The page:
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Couples Therapy & What Comes Next

How to Maintain Your Relationship after Couples Therapy

By David A. Morris, LCSW

“It’s as if she has reverted back to all of her old ways!” “You’d think by now he would listen.” “All that work for nothing in couples therapy!” “I just want to know I am respected!”

In relationship rebuilding, it’s very common to have setbacks or regression to the status quo. Couples often work very hard during therapy to save their marriage, rescue their relationship, and protect their commitments to each other. The status quo, or steady state of functioning, is where people naturally return if they are not purposeful. Leave an ice cube and boiling water in the same room and eventually their temperature will meet. This equilibrium can be helpful unless, for example, you want to refresh your lemonade or make hot chocolate. For relationships, status quo is not the goal because its return often indicates a backwards slide to problematic patterns of communication and couples therapy new directions counselingbehavior.

Watch Your Fear in a Relationship Slide

Observing a setback in your relationship can often trigger fear. Fear that all the changes you have worked so hard to achieve are gone. Fear that the conflict will come back. Fear that your trust is in a vulnerable state. Be conscious of the worry, find a way to communicate it early, and be wary of making decisions based on it. Remember that you learned in couple’s counseling about communicating and listening to emotions, complaining about behavior instead of attacking the person’s character, and building your admiration for each other. Use those skills to challenge your fears.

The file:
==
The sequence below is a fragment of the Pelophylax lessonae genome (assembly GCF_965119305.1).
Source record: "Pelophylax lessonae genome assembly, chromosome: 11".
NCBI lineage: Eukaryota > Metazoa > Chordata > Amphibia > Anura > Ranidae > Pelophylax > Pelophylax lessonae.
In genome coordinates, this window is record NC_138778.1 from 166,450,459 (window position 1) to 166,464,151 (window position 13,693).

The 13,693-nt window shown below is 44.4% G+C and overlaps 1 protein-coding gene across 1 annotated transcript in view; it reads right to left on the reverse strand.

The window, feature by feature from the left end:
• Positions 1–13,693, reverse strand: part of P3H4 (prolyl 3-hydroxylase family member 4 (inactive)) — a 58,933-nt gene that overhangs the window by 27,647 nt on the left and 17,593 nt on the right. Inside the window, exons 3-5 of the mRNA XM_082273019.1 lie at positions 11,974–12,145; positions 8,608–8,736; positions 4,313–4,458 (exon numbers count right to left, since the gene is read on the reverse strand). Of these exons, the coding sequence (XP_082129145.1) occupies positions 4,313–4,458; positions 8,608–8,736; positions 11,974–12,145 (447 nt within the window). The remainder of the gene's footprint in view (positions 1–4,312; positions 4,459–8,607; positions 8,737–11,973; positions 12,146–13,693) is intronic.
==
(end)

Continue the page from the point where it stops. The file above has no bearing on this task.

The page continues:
Here are some quick ideas to get you back to making positive changes in your relationships:

  • Petty Makes Pretty – It is all the little things that matter. Big issues don’t seem to take relationships and marriages down. It’s the culmination of a million little things. Lesson? Work on the “petty” things each hour, each day. Rub their neck. Ask how they are doing. Do an errand. These little things can start to add up and fill the relationship’s emotional bank account.
  • No Contingency Changes – A stalemate occurs when each partner waits for the other person to make a change. Don’t make your change contingent upon another; make it because you feel it is in the best interest of yourself and your relationship.
  • Allow for Influence – Research indicates that healthy, positive relationships have a greater allowance for influence from each other. Steer clear of language like Should, Would, Must, Just, At Least. Increase words like Maybe, Consider, Yes, Hopefully, Sorry. If you are both allowing for influence, the relationship will grow a stronger base.
  • Booster Shots – Come back for a few consistent therapy sessions. Consider one appointment every two to three months to build accountability. It helps to remind yourself of the progress you have already made!

If you are looking for relationship and couple’s counseling, consider the compassionate experts at New Directions Counseling. Call us at 724.934.3905